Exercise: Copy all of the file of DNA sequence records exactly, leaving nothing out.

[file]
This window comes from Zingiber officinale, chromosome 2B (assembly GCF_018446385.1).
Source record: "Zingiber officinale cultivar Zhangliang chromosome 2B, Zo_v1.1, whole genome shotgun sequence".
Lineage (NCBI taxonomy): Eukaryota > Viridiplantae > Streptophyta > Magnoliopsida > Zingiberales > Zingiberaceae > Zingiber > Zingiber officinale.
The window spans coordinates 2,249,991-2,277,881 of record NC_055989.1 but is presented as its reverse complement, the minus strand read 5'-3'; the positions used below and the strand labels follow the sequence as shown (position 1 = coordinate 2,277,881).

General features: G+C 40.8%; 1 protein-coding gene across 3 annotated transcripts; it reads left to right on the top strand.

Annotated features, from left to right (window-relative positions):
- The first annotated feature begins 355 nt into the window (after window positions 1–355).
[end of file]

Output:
This window comes from Zingiber officinale, chromosome 2B (assembly GCF_018446385.1).
Source record: "Zingiber officinale cultivar Zhangliang chromosome 2B, Zo_v1.1, whole genome shotgun sequence".
Lineage (NCBI taxonomy): Eukaryota > Viridiplantae > Streptophyta > Magnoliopsida > Zingiberales > Zingiberaceae > Zingiber > Zingiber officinale.
The window spans coordinates 2,249,991-2,277,881 of record NC_055989.1 but is presented as its reverse complement, the minus strand read 5'-3'; the positions used below and the strand labels follow the sequence as shown (position 1 = coordinate 2,277,881).

General features: G+C 40.8%; 1 protein-coding gene across 3 annotated transcripts; it reads left to right on the top strand.

Annotated features, from left to right (window-relative positions):
- The first annotated feature begins 355 nt into the window (after window positions 1–355).